HoopsHype.com Interviews

Felipe Lopez: "This is just a bump in the road"
by Jorge Sierra / November 21, 2004

First of all, how's your knee? Is it OK?

Felipe Lopez: Yes, my knee is OK now. I'm going to play now for the Long Beach Jam and prove everybody that I can play again. I'm taking things day to day, but I think this will be a good opportunity for me to show NBA teams that I'm ready.

Did you expect the rehab process to be so long?

FL: The problem was that I had an injury on another injury, so that's why things got complicated. That's why I've taken a lot of time to rehab properly. But now I'm back and what's happening to me now is the best thing that could happen – just getting a chance to play and work on some things I have not been able to work on for the last two years. And hopefully, that will attract the attention of NBA teams.

Other than rehab, what have you been doing the last two years? I heard you did some TV.

FL: Yeah, I worked for Telemundo as a commentator for NBA games. I missed the game, so I wanted to somehow stay involved in it. Other than that, I've been lifting weights a lot. And I'm still doing it. Although I'm now ready to play, the rehab process is not over. I have to keep working hard to be in the best shape.

Did you enjoy the experience in TV?

FL: Yes, I enjoyed TV. But I was missing playing the game, so I choose not to do that for another year.

Now you are with the Long Beach Jam of the ABA. After getting used to play for NBA teams, how's being part of a team like that?

FL: It's just a bump in the road. It's something I need to do to get back in the NBA. I was in training camp with one team, but it was late in the preseason... So I came here to play, get in good physical shape and gain some exposure. It's a good situation for me, because I will get playing time, teams can see that I'm back... I'm just using my time in the most intelligent way. This will be a good experience for me.

You were with the Mavericks in training camp. Did you have any hope that you would stick with the team?

FL: Not really. It was an opportunity Nelson gave me so that I could show teams that I'm back. I'm very grateful to him for giving me that opportunity. I knew they already had a lot of guaranteed contracts, so there was no room for me. But, you know, at least it was a chance for teams to see me – and that's good.

Apparently there are several teams keeping an eye on you. Have you got any preference for any team or a conference in particular?

FL: No, just a team that needs me. One that needs help at my position and where I can fit in well.

What are your best memories of your time in the NBA?

FL: Playing in those big arenas in front of so many fans – in special the Latino fans. That was great, because everywhere I went, there were Latino fans supporting me. You know, at the time I entered the league there were no Latinos playing. Now you have Gasol, Ginobili and all those guys. But then, it was just me. And everywhere I went, people knew how I was and were rooting for me.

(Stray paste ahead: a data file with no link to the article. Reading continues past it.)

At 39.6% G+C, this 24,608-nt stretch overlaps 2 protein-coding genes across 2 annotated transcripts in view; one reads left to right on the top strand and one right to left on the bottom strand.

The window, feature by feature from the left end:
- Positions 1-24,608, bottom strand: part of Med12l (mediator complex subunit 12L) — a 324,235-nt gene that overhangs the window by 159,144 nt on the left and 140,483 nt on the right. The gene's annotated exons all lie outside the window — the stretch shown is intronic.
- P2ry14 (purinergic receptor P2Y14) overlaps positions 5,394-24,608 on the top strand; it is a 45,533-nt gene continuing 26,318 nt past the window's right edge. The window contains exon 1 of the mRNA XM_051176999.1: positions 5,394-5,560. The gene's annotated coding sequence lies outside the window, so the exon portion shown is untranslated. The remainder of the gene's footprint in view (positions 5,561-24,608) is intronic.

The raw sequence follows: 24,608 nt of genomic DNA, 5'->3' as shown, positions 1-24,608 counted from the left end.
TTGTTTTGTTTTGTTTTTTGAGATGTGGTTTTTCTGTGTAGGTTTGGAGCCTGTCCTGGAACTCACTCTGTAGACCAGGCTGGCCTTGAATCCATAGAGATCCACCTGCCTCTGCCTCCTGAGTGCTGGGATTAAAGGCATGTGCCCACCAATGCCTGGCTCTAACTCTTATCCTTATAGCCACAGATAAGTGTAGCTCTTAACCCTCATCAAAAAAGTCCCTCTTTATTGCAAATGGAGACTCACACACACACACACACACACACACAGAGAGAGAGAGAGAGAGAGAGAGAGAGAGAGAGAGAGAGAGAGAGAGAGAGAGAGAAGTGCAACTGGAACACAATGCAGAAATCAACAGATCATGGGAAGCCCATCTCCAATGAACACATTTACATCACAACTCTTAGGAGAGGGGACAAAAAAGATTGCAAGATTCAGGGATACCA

Are your best memories as a basketball player as an NBAer or as a star in high school and college?

FL: In the NBA. That's the biggest thing. Playing there you have the feeling that you are playing on the biggest stage. So definitely the NBA.

You were a superstar in high school and college. Wasn't all that a little bit crazy, when they were comparing you to Michael Jordan?

FL: Well, I think that was positive somehow. In some way, all the attention that was put on myself as a player helped people realize that Latinos were able play ball too. And that there was a market for Latinos. As for the comparisons with Jordan, the fact is that nobody has been anywhere near the level of Jordan. There has only been one genuine Michael Jordan. But just the fact that the comparisons were there helped us send the message that we could play. That was the positive. But yes, it was all a little bit crazy. Maybe there was too much pressure. People must realize that basketball is a team sport, it's not an individual sport. I couldn't do it all by myself in college. But I was happy to play in college anyway.

Did you ever think about the possibility of going to the NBA without playing in college?

FL: No. At the time it was not common for players to do that. Kevin Garnett did it one year later and then Kobe Bryant. But then, it was not something you even thought about.

Do you regret not having done the same after watching how well things have gone for them in the league?

FL: No. I think college was great for me as a person. It was a great experience that helped me both mentally, spiritually and physically. I'm happy with the way things went for me there.

Overall, are you pleased with the way your career has gone or are you disappointed that you didn't become a star in the NBA, like some people expected?

FL: I'm pleased with my career. Probably the thing that I take more pride in is that I helped open the way for other Latinos in the NBA. I was the only one back then, but you can find a lot of them now in the NBA. And I think I probably have something to do with that. I'm proud of that.

Ron Artest was your teammate for a year at St. John's. Have you seen the video of Friday's incidents?

FL: That was crazy. Ron Artest did wrong, but the fans were to blame. They just can't throw stuff on people. When something like that happens, you have to protect yourself at some point. He can't take all the blame for what happened.

You know some people think Ron Artest has serious mental issues. What can you say about that?

FL: People don't know him. Everybody knows that he is a great player on the court, but they don't know who he is off the court. That's a personal thing they should not talk about if they don't know him.

Jorge Sierra is the editor of HoopsHype.com.

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